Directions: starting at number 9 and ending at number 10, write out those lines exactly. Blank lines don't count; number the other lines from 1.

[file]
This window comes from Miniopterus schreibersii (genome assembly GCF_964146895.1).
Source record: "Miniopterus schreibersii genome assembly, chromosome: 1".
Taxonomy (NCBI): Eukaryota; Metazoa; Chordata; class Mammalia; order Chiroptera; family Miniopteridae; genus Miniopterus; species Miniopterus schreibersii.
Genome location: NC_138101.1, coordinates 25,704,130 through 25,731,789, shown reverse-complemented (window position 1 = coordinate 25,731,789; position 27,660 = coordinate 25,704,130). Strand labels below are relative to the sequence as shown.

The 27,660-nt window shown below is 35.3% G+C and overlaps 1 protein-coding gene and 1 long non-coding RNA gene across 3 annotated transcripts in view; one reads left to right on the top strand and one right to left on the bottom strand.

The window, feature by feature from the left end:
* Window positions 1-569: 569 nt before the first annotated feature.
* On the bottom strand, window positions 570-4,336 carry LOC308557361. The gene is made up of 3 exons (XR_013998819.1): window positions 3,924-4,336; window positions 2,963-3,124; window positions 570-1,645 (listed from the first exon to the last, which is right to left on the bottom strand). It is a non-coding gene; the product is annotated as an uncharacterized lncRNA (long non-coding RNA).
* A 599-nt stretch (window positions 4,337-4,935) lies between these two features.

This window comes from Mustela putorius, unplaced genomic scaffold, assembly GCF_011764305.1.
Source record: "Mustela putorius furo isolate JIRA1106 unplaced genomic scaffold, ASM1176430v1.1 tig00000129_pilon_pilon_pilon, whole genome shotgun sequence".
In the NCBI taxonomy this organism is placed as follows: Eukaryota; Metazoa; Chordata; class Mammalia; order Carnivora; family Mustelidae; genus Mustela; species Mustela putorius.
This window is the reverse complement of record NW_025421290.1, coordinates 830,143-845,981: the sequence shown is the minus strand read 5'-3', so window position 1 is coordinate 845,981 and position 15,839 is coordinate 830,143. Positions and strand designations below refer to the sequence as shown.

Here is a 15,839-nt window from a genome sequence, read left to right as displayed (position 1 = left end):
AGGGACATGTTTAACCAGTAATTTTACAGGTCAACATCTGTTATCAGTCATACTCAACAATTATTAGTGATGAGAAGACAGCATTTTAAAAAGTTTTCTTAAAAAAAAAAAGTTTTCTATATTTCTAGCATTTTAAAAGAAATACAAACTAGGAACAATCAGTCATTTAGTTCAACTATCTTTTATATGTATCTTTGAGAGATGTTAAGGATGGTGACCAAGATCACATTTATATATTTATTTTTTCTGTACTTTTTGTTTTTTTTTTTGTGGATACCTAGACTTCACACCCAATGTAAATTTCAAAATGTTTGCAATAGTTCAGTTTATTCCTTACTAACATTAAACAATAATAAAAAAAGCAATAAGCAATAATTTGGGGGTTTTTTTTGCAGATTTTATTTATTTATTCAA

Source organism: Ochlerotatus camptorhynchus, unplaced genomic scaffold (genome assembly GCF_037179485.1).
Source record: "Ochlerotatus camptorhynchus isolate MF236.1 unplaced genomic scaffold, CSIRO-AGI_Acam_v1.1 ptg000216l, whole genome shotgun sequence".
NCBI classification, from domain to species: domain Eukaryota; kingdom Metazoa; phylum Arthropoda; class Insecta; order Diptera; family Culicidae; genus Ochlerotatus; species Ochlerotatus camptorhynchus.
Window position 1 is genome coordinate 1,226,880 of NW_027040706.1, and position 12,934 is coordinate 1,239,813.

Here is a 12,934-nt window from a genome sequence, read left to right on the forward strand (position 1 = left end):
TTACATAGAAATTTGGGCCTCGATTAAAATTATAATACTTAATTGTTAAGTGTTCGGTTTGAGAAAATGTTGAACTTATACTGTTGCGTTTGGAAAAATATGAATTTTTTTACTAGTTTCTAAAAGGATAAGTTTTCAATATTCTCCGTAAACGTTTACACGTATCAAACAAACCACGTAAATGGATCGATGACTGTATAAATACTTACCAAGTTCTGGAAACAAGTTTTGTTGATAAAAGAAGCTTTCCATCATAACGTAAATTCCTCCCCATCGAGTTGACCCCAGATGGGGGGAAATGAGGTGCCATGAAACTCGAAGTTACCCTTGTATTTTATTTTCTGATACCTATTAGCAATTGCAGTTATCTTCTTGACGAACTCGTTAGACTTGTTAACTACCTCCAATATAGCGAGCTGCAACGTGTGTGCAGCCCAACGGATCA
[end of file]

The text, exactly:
* A 599-nt stretch (window positions 4,337-4,935) lies between these two features.

This window comes from Mustela putorius, unplaced genomic scaffold, assembly GCF_011764305.1.